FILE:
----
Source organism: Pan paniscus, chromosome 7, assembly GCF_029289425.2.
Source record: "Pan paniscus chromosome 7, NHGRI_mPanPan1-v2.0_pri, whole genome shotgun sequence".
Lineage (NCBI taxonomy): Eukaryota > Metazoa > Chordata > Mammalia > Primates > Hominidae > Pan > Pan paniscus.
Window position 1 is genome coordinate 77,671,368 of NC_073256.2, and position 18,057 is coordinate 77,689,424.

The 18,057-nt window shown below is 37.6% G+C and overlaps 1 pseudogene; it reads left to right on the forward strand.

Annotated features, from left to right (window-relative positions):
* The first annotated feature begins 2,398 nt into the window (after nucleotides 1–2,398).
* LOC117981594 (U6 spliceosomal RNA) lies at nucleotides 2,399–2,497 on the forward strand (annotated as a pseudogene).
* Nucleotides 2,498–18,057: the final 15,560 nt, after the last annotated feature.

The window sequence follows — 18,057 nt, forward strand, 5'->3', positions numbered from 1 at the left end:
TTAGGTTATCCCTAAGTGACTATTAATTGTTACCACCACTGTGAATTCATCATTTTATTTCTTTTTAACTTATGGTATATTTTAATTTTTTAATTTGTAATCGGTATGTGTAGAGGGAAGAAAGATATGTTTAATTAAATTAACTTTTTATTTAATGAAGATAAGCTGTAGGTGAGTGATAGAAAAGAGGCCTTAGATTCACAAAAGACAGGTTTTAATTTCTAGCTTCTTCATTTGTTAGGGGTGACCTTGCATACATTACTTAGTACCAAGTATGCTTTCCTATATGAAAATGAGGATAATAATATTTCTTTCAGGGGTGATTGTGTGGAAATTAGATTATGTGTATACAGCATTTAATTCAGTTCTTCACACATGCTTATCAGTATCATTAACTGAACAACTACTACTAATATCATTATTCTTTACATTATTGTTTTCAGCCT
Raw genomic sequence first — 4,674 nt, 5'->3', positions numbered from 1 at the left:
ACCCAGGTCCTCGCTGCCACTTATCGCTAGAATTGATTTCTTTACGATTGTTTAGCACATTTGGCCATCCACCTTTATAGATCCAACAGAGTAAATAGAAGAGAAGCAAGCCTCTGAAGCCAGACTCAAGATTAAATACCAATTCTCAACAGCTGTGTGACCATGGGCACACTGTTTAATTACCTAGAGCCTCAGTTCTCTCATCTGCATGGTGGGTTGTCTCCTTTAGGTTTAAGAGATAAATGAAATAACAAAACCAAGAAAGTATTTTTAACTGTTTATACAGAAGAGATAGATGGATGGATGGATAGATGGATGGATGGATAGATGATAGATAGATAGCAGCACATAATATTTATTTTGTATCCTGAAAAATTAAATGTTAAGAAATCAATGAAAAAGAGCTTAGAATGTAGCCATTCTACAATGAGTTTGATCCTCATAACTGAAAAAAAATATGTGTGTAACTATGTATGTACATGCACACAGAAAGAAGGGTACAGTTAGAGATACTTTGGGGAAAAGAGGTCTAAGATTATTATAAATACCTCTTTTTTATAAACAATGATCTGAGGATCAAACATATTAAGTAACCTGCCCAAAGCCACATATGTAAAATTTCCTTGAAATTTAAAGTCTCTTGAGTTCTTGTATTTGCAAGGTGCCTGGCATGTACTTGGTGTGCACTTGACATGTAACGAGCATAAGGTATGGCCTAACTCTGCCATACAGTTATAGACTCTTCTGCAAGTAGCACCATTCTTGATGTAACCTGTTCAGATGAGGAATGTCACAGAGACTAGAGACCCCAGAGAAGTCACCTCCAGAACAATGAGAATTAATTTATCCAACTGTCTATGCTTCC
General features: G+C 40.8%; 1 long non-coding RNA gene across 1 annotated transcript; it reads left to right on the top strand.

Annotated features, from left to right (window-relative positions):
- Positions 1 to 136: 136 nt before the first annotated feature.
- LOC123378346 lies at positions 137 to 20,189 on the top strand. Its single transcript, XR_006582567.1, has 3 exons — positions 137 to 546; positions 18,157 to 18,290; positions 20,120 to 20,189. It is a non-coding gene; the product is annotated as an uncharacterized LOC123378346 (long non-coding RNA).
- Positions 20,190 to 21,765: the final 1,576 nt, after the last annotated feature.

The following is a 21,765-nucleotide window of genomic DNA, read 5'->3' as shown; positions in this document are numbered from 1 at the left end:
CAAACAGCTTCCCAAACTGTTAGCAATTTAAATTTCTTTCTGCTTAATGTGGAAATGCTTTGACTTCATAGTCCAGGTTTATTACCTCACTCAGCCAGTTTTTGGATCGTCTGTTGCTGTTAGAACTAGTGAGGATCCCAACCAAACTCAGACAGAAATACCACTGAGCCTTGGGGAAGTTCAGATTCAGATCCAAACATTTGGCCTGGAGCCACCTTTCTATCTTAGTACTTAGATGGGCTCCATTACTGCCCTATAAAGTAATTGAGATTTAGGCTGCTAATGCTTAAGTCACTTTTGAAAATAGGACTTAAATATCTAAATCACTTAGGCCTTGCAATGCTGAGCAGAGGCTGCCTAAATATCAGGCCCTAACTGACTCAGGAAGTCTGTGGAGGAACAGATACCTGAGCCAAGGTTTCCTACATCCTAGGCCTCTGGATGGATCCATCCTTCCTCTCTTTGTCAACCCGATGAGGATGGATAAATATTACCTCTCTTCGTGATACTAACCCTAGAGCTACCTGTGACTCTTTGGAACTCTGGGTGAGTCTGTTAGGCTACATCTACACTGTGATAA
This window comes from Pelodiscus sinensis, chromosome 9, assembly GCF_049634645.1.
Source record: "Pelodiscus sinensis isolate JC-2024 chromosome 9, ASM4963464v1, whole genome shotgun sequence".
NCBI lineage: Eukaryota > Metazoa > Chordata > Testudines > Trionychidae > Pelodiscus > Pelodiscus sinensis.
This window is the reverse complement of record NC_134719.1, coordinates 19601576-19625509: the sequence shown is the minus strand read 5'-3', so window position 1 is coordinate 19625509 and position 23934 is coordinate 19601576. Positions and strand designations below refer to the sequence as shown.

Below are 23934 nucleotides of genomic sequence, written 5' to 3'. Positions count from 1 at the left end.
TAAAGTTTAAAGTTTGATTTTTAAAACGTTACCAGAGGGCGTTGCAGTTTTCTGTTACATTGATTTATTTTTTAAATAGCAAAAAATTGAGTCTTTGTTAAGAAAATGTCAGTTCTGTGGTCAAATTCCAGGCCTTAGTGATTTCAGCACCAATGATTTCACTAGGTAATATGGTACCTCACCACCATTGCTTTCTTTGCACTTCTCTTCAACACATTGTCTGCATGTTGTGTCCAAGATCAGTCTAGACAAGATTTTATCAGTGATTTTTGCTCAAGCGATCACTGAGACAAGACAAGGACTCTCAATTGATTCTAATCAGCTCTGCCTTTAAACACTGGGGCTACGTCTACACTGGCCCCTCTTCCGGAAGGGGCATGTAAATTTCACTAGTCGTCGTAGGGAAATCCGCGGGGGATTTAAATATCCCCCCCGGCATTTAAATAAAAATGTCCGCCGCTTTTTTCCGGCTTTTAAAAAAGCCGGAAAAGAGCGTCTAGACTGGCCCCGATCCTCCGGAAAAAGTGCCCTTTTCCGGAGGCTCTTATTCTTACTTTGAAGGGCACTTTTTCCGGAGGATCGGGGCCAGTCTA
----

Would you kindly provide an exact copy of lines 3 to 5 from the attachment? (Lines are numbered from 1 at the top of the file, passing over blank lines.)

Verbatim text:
Lineage (NCBI taxonomy): Eukaryota > Metazoa > Chordata > Mammalia > Primates > Hominidae > Pan > Pan paniscus.
Window position 1 is genome coordinate 77,671,368 of NC_073256.2, and position 18,057 is coordinate 77,689,424.

The 18,057-nt window shown below is 37.6% G+C and overlaps 1 pseudogene; it reads left to right on the forward strand.